At the heart of the campus of the Lawrence School, Lovedale, stands this memorable colonial-era structure
About five decades ago, a feeble-looking me was transported from a small town in the Central Travancore region of Kerala to the Nilgiris. Much like transplanting paddy from the backwaters to the slopes of the Himalayan terai.
I was delighted to be on the rolls of the Lawrence School, Lovedale, where I spent six joyous years, and seem to remember most details as if it was yesterday. I watched with wide-eyed wonder the large colonial-style buildings with turrets, cornices, and even a large clock tower fashioned after London’s Big Ben.
The buildings had high ceilings, huge wooden doors with pieces of wood wedged in, so that the unpredictable wind did not bang them shut. Much of the flooring was wooden and almost all the walls were in red brick. Indeed, it was a slice of an English village of the 19th century, all solid and made to last till kingdom come.
Almost right in the middle stood a chapel, blending with the other buildings scattered across 700 acres. The older among you may remember the scene of Simi Garewal praying in this chapel in Raj Kapoor’s movie Mera Naam Joker.
It was exactly two decades after Indian Independence, and the edifice had clearly lost its importance as a place of worship but none of the grandeur. Up until the mid-1970s, it was run by the Church of England, and an Englishman from Ooty used to conduct the service. A few of us were regular to the Sunday morning Eucharist.
In their Sunday best
Certainly more charming were the Englishmen and their ladies who landed up without fail. I remember they were all dressed in their Sunday best; the ladies in frocks wore hats or donned scarves. Only now, on looking back, do I realise that the members of the fair sex was adhering to the biblical dictum of not dressing up in a manner similar to a man, and also covering the hair when bowing before God.
After the service was over, they melted into the surrounding hills. It’s still a wonder to me who exactly they were, and what exactly they were up to, 5,000 miles from their original homes. Could it be that they were not anymore comfortable with the idea of going back, and were resigned to the fact that they would all be living out their lives in this far corner?
The chapel’s pews had soft cushions to kneel on, something I have not seen since in Indian Protestant churches. The prayer books were ancient and the language archaic. One sentence that I particularly remember well was, “Lord shew mercy upon us.” Ruskin Bond recalls that his father had worked in this school around 1917, and that one such prayer book is there in his prized possession of “small books”. The walls had many plaques of brass commemorating those who had fallen for ‘King and Country’.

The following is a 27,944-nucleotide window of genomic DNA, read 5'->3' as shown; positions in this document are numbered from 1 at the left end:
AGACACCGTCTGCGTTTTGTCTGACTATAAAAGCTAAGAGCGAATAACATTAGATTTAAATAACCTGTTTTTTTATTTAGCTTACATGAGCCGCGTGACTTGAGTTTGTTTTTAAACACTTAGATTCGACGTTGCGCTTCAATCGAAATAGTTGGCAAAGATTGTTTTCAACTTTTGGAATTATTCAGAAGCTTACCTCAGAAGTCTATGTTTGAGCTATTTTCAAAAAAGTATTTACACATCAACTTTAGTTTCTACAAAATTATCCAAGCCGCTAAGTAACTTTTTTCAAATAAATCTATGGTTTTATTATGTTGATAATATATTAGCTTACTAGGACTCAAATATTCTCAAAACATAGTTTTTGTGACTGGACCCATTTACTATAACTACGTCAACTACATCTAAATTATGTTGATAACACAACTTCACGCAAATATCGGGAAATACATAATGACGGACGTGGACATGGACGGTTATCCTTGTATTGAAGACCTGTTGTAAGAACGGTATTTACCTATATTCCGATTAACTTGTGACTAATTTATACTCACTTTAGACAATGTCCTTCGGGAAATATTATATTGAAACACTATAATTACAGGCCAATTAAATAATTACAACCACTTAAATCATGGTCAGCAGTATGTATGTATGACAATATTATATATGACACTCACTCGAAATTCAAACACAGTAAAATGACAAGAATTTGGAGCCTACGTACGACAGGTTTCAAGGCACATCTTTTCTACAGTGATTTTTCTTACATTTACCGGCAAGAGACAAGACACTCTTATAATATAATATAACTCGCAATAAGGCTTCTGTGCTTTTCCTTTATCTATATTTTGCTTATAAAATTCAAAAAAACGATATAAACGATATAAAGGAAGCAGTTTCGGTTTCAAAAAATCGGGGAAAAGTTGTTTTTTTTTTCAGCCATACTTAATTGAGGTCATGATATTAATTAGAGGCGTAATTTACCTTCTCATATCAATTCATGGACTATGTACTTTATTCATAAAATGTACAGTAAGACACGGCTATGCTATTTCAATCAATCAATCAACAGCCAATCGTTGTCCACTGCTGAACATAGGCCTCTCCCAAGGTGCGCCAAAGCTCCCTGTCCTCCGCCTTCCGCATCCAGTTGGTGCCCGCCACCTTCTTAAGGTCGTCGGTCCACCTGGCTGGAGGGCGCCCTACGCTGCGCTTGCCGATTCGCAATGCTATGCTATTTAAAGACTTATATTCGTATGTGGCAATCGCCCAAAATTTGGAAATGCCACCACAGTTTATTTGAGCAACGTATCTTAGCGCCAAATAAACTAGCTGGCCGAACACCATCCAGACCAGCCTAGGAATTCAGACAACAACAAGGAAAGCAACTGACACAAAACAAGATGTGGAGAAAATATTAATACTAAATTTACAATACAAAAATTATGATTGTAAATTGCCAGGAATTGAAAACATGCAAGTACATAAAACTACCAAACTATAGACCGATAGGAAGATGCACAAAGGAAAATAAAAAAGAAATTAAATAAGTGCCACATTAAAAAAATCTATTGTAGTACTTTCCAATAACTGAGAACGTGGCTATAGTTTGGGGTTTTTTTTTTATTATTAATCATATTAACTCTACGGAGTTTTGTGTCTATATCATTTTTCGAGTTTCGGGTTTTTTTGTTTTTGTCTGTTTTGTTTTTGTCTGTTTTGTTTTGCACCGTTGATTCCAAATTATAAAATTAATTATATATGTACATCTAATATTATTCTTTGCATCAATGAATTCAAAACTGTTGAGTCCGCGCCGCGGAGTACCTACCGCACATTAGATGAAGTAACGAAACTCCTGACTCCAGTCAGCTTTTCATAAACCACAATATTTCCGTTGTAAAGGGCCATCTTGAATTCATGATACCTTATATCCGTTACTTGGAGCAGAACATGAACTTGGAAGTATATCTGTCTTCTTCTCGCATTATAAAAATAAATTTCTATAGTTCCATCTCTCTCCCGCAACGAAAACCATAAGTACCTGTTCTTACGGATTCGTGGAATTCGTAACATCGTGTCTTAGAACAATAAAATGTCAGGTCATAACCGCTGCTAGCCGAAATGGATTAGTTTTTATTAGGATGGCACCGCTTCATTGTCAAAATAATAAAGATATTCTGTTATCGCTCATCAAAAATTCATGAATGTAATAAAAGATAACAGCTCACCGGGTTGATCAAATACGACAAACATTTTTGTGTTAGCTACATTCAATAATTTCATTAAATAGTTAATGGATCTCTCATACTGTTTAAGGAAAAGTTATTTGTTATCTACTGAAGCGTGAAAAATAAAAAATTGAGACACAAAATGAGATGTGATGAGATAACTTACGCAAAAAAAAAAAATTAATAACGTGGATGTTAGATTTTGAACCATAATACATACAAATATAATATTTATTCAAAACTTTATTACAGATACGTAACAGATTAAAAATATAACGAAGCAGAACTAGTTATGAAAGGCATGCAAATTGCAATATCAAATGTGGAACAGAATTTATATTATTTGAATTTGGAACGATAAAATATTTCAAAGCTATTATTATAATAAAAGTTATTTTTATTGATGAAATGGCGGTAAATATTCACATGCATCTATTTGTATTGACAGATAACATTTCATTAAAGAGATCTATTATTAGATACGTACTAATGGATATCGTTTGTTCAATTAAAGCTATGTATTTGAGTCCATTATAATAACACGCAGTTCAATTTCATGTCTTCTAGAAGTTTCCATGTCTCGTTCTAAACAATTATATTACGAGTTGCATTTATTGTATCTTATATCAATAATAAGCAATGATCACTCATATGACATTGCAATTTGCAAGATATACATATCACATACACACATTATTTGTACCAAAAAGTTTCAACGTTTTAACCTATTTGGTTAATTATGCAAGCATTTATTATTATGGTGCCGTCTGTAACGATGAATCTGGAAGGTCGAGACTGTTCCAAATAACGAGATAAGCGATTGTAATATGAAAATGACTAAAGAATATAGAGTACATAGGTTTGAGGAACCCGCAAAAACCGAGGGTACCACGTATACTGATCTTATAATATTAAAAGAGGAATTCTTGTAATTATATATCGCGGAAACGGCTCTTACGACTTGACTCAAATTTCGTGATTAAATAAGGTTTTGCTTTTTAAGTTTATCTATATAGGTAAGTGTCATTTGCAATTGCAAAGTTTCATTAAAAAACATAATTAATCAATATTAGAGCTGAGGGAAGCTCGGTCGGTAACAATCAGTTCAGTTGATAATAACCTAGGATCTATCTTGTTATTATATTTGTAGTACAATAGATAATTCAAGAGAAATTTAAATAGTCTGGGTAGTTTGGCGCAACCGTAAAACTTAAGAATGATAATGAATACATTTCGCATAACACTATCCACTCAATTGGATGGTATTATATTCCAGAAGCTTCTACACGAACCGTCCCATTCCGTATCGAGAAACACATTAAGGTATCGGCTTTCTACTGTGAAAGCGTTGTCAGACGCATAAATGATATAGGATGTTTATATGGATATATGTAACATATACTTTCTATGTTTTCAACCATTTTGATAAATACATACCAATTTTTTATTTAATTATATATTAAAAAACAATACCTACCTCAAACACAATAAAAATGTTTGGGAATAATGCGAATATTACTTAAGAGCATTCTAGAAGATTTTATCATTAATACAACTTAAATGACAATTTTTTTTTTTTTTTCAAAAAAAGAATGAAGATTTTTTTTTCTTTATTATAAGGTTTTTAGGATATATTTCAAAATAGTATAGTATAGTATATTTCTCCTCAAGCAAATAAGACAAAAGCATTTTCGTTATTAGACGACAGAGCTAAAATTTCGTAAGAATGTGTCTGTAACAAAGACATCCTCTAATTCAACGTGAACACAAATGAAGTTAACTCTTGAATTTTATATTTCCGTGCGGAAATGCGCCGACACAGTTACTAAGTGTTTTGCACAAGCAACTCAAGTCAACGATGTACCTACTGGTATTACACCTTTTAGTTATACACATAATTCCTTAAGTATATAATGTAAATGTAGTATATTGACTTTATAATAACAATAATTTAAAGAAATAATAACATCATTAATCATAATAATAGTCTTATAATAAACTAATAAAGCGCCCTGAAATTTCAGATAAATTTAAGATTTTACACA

An organ and a task
There was also a grand organ. It was an imposing structure and, curiously, had the ropes to tighten the bellows in an adjacent tiny room. We were once in a way called to tighten the ropes which came down from the ceiling and did so with gusto.
All these are old memories. The chapel is now under the Church of South India. Services are held in Tamil and intelligible English. Recently when I visited the school, I went all by myself to the old chapel. I saw in my mind’s eye at least four generations of Englishmen coming out after worship.
I wondered what they thought of the people they were “administering”? Could they have been thinking like their hero, Sir Winston Churchill, of “a beastly people with a beastly religion”?
Or perhaps like Jim Corbett, “The real Indian — the Indian whose loyalty and devotion alone made it possible for a handful of men, to administer, for close on two hundred years a vast subcontinent with its teeming millions.” The poor of my India, he avers. I reckon there would have been all shades of opinion in between.
Whatever the case, a legacy has passed into the night.
The author is a psychiatrist at a hospital in Central Travancore. [email protected]